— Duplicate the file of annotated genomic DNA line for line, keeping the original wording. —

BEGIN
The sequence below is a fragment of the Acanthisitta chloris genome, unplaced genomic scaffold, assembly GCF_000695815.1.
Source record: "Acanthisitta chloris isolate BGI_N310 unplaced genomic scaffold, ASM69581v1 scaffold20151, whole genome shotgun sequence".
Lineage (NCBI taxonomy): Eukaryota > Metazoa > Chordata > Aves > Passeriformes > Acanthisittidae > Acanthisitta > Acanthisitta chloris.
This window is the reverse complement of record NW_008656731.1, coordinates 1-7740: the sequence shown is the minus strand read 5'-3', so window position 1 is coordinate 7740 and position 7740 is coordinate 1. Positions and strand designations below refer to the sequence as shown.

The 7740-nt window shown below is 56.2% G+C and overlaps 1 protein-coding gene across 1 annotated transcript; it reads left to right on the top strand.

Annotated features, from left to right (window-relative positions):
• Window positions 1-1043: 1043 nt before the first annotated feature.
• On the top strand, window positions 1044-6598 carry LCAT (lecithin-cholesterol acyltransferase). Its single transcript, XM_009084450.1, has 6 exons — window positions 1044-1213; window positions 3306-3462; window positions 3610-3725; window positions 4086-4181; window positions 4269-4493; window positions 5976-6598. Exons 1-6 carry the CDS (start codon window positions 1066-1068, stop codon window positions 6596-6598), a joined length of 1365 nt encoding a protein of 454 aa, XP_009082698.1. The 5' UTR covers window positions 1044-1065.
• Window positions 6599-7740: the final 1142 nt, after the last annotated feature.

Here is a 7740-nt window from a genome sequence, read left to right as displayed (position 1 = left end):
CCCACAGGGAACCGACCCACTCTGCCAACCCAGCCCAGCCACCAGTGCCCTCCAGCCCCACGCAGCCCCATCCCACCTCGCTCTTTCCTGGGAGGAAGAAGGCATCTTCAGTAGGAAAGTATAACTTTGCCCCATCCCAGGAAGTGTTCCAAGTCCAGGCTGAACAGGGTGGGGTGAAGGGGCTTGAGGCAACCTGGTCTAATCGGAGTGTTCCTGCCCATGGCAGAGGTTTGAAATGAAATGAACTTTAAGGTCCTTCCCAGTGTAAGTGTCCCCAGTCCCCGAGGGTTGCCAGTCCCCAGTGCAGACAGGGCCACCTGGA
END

The sequence below is a fragment of the Acanthisitta chloris genome, unplaced genomic scaffold, assembly GCF_000695815.1.
Source record: "Acanthisitta chloris isolate BGI_N310 unplaced genomic scaffold, ASM69581v1 scaffold20151, whole genome shotgun sequence".
Lineage (NCBI taxonomy): Eukaryota > Metazoa > Chordata > Aves > Passeriformes > Acanthisittidae > Acanthisitta > Acanthisitta chloris.
This window is the reverse complement of record NW_008656731.1, coordinates 1-7740: the sequence shown is the minus strand read 5'-3', so window position 1 is coordinate 7740 and position 7740 is coordinate 1. Positions and strand designations below refer to the sequence as shown.

The 7740-nt window shown below is 56.2% G+C and overlaps 1 protein-coding gene across 1 annotated transcript; it reads left to right on the top strand.

Annotated features, from left to right (window-relative positions):
• Window positions 1-1043: 1043 nt before the first annotated feature.
• On the top strand, window positions 1044-6598 carry LCAT (lecithin-cholesterol acyltransferase). Its single transcript, XM_009084450.1, has 6 exons — window positions 1044-1213; window positions 3306-3462; window positions 3610-3725; window positions 4086-4181; window positions 4269-4493; window positions 5976-6598. Exons 1-6 carry the CDS (start codon window positions 1066-1068, stop codon window positions 6596-6598), a joined length of 1365 nt encoding a protein of 454 aa, XP_009082698.1. The 5' UTR covers window positions 1044-1065.
• Window positions 6599-7740: the final 1142 nt, after the last annotated feature.

Here is a 7740-nt window from a genome sequence, read left to right as displayed (position 1 = left end):
CCCACAGGGAACCGACCCACTCTGCCAACCCAGCCCAGCCACCAGTGCCCTCCAGCCCCACGCAGCCCCATCCCACCTCGCTCTTTCCTGGGAGGAAGAAGGCATCTTCAGTAGGAAAGTATAACTTTGCCCCATCCCAGGAAGTGTTCCAAGTCCAGGCTGAACAGGGTGGGGTGAAGGGGCTTGAGGCAACCTGGTCTAATCGGAGTGTTCCTGCCCATGGCAGAGGTTTGAAATGAAATGAACTTTAAGGTCCTTCCCAGTGTAAGTGTCCCCAGTCCCCGAGGGTTGCCAGTCCCCAGTGCAGACAGGGCCACCTGGA